Wrong Books (4): Chess for Kids

There are several books with this title, but the one I had in mind in this episode of my occasional series concerning books which are often bought by the wrong people for the wrong reasons, was this.

In truth there were many books I could have chosen for this article, but I didn’t want to be unfair to other authors, so I selected my own. This is the only thing I’ve written where the royalties justified the time spent writing it. It seems to have sold so well that it’s now out of print: let’s hope it will be available again soon.

And yet, and yet… the children I’ve spoken to have all told me they enjoyed reading it, which is lovely to know. But I’m sure that, with most of them, it’s had little or no effect on their chess.

I wouldn’t have a problem if I thought the book was being used correctly, with the parents reading the book together with their children, setting up the board and playing through the moves that Sam and Alice play as they learn chess. But, in most cases, I’m sure it isn’t. Well-intentioned parents want their children to learn chess but are too busy to get involved themselves so they buy a book for their children to teach themselves.

Except that chess doesn’t work like that. It’s a complicated adult game, not a simple children’s game.

What should happen instead is that parents, whether or not they already play chess, should buy this book instead. Then they can decide whether, why, how and when they should teach their children chess. If they then decide their seven-year-old is ready for chess – and they’re prepared to make the time available to help them learn, they might like to buy their children a book. At that point there are quite a few books to choose from, all of which present more or less the same material in different ways. Some parents will like my way, taking a mini-chess approach and using a story with cartoons and jokes. Others will prefer other books using different methods – which is absolutely fine. The important thing is that parents are proactively involved in the learning process.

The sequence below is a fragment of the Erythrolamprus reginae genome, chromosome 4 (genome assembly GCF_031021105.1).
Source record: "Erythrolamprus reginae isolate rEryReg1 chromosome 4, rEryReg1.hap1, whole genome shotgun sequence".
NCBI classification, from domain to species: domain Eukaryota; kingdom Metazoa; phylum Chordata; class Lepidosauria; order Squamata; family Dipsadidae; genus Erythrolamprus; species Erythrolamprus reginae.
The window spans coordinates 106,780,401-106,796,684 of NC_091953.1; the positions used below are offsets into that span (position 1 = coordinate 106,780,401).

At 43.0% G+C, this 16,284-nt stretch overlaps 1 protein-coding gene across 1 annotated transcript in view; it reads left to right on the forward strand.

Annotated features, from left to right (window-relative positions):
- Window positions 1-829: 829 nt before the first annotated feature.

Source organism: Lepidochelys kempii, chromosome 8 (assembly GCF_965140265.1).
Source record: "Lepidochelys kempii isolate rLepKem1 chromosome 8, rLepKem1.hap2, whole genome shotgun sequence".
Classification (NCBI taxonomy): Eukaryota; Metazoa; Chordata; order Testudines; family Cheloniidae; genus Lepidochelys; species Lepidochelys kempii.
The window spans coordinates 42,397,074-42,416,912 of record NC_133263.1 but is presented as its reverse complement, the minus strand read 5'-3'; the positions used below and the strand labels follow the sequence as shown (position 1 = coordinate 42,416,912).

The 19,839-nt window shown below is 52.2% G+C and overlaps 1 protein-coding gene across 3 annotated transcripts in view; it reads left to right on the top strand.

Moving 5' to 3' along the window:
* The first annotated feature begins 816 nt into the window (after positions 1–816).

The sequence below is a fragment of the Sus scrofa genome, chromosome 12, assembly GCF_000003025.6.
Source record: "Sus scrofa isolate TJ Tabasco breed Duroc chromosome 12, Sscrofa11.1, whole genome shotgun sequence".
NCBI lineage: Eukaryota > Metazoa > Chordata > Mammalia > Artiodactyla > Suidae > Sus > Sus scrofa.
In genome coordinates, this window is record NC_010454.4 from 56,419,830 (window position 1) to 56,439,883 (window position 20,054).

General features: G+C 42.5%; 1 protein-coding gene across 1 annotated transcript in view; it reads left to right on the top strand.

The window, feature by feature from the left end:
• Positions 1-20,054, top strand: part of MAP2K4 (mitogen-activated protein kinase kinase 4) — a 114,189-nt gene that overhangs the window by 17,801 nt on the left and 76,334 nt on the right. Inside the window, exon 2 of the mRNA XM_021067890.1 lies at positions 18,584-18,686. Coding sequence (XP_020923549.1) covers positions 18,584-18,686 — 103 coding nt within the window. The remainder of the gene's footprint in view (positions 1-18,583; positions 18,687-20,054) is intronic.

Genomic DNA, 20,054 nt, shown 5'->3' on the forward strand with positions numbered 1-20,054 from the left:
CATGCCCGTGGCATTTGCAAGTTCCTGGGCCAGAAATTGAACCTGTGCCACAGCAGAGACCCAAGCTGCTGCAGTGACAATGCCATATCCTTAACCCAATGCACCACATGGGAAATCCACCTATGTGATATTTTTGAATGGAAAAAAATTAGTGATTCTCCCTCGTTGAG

I’d be much happier if my book for parents, rather than my book for children, was a best-seller.

Richard James

Please follow and like us:
follow subscribe
Richard James

Author: Richard James

Richard James is a professional chess teacher and writer living in Twickenham, and working mostly with younger children and beginners. He was the co-founder of Richmond Junior Chess Club in 1975 and its director until 2005. He is the webmaster of chessKIDS academy (www.chesskids.org.uk or www.chesskids.me.uk) and, most recently, the author of Chess for Kids and The Right Way to Teach Chess to Kids, both published by Right Way Books. Richard has been a member of Richmond & Twickenham Chess Club since 1966. Richard is a published author and his books can be found at Amazon. Richard is currently promoting minichess (games and puzzles using subsets of chess) for younger children through his website www.minichess.uk, and writing coaching materials for children (and adults) who want to start playing serious competitive chess, through www.chessheroes.uk. View all posts by Richard James

You May Also Like